I do believe books can inspire violence. A badly written book will make me want to kick walls and pull my hair out, especially if people keep talking about it.
Yesterday, in Flood’s post Offense and Sensibility, she said, I started thinking about work that offended me. My friend reminded me that I felt a story I read recently was completely irresponsible in it’s message. Two children, one very young and one much older, were exploring each other through a sexual game. At the end of this short, it was implied that the youngest enjoyed the ‘abuse’. Great, thought I. Just what NAMBLA needs to further their agenda.
Flood had received an email from someone who was offended by a story Flood had written, which prompted her post. After reading her thoughts I couldn’t let the issue go. Do I have a line? Is what I think is acceptable as a reader different than the line I have for me as a writer?
If I write out a particularly specific, grisly murder and someone later kills someone in just the same way, am I responsible?
This had been on my mind, even before I read Flood’s post, because of
an article referencing police outrage at a street-racing movie they believe will inspire incidents, with youth “trying to emulate their heroes”.
Their fears aren’t completely unfounded. Even a film fan in New Dehli was injured trying to imitate an action hero from a movie.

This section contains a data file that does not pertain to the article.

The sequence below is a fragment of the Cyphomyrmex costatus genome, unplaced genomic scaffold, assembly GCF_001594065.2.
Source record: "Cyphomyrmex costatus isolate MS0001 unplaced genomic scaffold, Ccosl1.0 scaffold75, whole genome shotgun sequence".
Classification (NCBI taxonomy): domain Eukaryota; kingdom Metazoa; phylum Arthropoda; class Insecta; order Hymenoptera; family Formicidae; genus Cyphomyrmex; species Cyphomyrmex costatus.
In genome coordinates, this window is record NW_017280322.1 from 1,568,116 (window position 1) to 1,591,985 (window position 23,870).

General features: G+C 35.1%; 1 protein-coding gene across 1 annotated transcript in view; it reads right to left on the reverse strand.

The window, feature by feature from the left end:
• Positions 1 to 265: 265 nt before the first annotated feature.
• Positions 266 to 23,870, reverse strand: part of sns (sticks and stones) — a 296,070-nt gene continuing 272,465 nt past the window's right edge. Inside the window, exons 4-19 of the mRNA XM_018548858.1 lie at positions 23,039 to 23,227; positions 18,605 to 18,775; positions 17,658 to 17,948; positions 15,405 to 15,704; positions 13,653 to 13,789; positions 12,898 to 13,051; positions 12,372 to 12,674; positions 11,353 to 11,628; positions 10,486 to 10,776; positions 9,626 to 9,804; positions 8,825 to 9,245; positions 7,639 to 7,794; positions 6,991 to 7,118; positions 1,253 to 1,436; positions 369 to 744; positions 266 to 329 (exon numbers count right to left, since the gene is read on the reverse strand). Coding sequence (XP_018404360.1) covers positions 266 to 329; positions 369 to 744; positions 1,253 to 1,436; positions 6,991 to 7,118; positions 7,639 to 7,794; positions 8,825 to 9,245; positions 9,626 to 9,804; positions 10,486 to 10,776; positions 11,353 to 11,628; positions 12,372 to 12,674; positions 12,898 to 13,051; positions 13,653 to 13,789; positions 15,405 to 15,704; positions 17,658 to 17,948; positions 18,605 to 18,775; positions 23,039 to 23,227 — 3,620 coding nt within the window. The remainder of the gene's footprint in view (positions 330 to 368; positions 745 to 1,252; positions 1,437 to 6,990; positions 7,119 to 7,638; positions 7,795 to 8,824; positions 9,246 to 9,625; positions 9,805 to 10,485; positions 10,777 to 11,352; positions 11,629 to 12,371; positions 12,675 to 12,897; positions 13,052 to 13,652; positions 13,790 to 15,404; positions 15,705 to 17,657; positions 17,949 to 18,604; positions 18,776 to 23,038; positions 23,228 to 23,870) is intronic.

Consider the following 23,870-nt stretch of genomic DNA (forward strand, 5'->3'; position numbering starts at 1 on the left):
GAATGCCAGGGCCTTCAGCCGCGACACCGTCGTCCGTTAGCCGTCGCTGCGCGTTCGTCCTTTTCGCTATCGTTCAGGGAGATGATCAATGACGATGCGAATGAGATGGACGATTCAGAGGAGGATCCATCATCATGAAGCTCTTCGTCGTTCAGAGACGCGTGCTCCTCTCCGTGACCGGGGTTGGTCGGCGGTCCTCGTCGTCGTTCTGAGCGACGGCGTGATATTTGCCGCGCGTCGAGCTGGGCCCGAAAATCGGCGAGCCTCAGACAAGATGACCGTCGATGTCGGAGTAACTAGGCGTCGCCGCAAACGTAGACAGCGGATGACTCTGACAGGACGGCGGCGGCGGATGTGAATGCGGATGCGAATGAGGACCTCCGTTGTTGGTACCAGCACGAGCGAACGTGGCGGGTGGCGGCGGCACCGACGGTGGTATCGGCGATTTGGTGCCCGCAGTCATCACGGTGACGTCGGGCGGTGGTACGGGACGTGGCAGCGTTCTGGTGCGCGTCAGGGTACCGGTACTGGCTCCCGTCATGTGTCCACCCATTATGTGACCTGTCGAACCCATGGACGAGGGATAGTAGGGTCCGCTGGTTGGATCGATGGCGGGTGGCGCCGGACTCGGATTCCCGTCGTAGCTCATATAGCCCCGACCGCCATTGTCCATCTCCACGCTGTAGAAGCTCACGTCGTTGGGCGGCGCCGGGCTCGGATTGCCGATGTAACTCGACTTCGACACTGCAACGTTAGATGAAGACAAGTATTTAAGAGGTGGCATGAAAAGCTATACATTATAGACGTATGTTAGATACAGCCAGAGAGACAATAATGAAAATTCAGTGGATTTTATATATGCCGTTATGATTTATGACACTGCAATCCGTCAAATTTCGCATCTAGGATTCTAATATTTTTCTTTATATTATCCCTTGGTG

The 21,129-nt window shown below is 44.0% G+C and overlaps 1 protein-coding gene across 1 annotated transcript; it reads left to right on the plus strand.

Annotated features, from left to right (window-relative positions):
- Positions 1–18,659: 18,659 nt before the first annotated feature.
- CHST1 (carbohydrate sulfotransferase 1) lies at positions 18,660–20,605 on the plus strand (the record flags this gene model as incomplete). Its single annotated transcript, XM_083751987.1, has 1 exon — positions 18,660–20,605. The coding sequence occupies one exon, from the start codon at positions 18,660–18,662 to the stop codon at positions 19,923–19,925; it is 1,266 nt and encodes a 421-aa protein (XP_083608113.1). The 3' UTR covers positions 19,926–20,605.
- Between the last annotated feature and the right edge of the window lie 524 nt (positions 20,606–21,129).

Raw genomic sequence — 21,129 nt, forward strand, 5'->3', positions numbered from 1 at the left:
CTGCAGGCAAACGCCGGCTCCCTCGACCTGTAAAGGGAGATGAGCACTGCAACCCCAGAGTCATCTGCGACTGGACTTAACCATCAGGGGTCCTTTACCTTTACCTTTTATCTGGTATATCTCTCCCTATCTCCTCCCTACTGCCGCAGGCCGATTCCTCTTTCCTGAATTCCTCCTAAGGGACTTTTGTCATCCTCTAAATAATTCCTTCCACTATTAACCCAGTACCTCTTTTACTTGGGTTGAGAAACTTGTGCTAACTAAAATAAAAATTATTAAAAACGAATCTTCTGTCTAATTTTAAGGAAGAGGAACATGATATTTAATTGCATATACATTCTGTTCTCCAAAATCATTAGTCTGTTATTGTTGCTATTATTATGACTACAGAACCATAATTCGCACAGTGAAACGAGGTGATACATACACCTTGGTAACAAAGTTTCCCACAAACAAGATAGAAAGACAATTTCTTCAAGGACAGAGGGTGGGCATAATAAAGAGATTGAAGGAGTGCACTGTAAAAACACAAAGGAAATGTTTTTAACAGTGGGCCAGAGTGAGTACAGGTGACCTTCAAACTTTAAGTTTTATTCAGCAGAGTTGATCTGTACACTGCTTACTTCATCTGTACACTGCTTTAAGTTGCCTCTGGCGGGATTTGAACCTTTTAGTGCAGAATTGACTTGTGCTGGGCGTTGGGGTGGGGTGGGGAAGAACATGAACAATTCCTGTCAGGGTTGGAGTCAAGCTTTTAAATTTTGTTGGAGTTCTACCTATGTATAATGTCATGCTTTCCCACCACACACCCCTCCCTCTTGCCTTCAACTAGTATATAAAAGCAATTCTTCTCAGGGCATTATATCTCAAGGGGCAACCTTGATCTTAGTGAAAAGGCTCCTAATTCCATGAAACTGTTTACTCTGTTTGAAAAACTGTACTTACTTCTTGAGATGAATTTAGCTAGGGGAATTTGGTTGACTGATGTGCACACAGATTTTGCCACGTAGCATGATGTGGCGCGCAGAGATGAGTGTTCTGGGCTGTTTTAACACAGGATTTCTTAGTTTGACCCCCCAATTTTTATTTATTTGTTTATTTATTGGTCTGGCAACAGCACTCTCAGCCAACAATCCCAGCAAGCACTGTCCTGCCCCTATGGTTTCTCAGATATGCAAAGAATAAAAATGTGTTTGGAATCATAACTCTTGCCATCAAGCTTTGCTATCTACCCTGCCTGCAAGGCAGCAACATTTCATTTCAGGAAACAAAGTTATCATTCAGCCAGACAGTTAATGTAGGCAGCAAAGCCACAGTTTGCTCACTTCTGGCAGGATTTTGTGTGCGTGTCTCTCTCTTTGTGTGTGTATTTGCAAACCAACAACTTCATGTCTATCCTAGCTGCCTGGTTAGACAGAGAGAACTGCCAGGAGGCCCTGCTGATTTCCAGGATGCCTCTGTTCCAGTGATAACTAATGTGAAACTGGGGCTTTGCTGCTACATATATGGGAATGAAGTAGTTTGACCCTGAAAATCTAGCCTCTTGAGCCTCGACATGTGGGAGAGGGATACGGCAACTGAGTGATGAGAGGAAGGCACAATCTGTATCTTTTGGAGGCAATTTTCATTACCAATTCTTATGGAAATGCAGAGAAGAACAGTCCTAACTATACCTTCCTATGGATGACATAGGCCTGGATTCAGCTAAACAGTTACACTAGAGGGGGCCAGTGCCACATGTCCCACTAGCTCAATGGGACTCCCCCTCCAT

This debate isn’t new. With increased awareness of bullying, teen murderers and school killing sprees, some people are looking for things to blame. When I interviewed Trench on my blog last month, it sparked a discussion amongst commenters about the media’s responsibility for violence in society. Disturbingly, Trench has received death threats because of the blog, yet The Trenchcoat Chronicles is about debunking myths around violence in entertainment and also giving updates on criminal prosecutions in cases related to school shootings, etc. Trench doesn’t promote violence. Trench promotes awareness and discussion of the issues.
When it comes to violence in art and violence in society, it’s no different than the “chicken or the egg” debate. I write crime because it helps me process some of my issues with the things that happen in our society. It’s my way of making statements, sometimes obvious, strong commentary, other times subtle questions lingering beneath the surface that I hope will bubble up in the reader’s mind after they’ve put the book down.
My intention isn’t to inspire violence. And I’d like to point out that television wasn’t responsible for burning witches at the stake or the invention of medieval torture devices like the rack. (And the intestinal crank referenced on the same page? I broke out in a cold sweat just reading about it.)
As a reader, violence only bothers me if I have the sense that the writer has been explicitly graphic in order to one-up another book by making this one more shocking.
Essentially, I believe individuals are responsible for their own behaviour, but we live in an era where more and more, the blame is being shifted to other things. A former Canadian soldier who served in Bosnia, who did not contest charges that he sexually assaulted a thirteen-year-old girl at knife-point, has been found not guilty, due to post traumatic stress from his SIX MONTH tour of duty, which occurred ten years ago.